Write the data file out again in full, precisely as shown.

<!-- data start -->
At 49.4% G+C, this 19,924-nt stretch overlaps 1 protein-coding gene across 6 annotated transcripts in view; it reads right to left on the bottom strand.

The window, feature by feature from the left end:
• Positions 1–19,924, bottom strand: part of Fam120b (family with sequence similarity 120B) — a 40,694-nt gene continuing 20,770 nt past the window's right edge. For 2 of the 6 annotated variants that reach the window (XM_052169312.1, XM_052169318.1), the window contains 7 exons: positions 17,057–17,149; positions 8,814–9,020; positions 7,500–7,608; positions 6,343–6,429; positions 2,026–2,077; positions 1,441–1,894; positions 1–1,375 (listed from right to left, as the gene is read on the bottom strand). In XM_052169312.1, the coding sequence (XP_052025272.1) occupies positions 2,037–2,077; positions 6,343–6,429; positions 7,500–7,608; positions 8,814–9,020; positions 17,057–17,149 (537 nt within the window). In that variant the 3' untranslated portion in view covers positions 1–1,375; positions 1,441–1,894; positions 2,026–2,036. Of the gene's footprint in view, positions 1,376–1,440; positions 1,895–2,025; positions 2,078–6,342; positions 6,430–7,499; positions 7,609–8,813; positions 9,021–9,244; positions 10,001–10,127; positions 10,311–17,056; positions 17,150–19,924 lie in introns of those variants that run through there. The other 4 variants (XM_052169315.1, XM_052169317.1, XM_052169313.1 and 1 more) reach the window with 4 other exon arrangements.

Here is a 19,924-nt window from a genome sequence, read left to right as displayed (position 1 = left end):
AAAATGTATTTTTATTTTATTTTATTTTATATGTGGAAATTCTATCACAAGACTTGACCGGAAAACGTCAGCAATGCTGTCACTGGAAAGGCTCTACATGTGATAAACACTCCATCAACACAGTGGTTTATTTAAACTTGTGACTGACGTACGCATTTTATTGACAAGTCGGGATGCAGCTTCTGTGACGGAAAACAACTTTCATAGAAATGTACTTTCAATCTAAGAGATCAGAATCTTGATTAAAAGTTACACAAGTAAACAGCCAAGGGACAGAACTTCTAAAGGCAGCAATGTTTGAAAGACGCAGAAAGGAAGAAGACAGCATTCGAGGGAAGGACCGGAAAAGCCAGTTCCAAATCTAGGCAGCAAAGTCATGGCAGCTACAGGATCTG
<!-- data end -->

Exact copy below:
At 49.4% G+C, this 19,924-nt stretch overlaps 1 protein-coding gene across 6 annotated transcripts in view; it reads right to left on the bottom strand.

The window, feature by feature from the left end:
• Positions 1–19,924, bottom strand: part of Fam120b (family with sequence similarity 120B) — a 40,694-nt gene continuing 20,770 nt past the window's right edge. For 2 of the 6 annotated variants that reach the window (XM_052169312.1, XM_052169318.1), the window contains 7 exons: positions 17,057–17,149; positions 8,814–9,020; positions 7,500–7,608; positions 6,343–6,429; positions 2,026–2,077; positions 1,441–1,894; positions 1–1,375 (listed from right to left, as the gene is read on the bottom strand). In XM_052169312.1, the coding sequence (XP_052025272.1) occupies positions 2,037–2,077; positions 6,343–6,429; positions 7,500–7,608; positions 8,814–9,020; positions 17,057–17,149 (537 nt within the window). In that variant the 3' untranslated portion in view covers positions 1–1,375; positions 1,441–1,894; positions 2,026–2,036. Of the gene's footprint in view, positions 1,376–1,440; positions 1,895–2,025; positions 2,078–6,342; positions 6,430–7,499; positions 7,609–8,813; positions 9,021–9,244; positions 10,001–10,127; positions 10,311–17,056; positions 17,150–19,924 lie in introns of those variants that run through there. The other 4 variants (XM_052169315.1, XM_052169317.1, XM_052169313.1 and 1 more) reach the window with 4 other exon arrangements.

Here is a 19,924-nt window from a genome sequence, read left to right as displayed (position 1 = left end):
AAAATGTATTTTTATTTTATTTTATTTTATATGTGGAAATTCTATCACAAGACTTGACCGGAAAACGTCAGCAATGCTGTCACTGGAAAGGCTCTACATGTGATAAACACTCCATCAACACAGTGGTTTATTTAAACTTGTGACTGACGTACGCATTTTATTGACAAGTCGGGATGCAGCTTCTGTGACGGAAAACAACTTTCATAGAAATGTACTTTCAATCTAAGAGATCAGAATCTTGATTAAAAGTTACACAAGTAAACAGCCAAGGGACAGAACTTCTAAAGGCAGCAATGTTTGAAAGACGCAGAAAGGAAGAAGACAGCATTCGAGGGAAGGACCGGAAAAGCCAGTTCCAAATCTAGGCAGCAAAGTCATGGCAGCTACAGGATCTG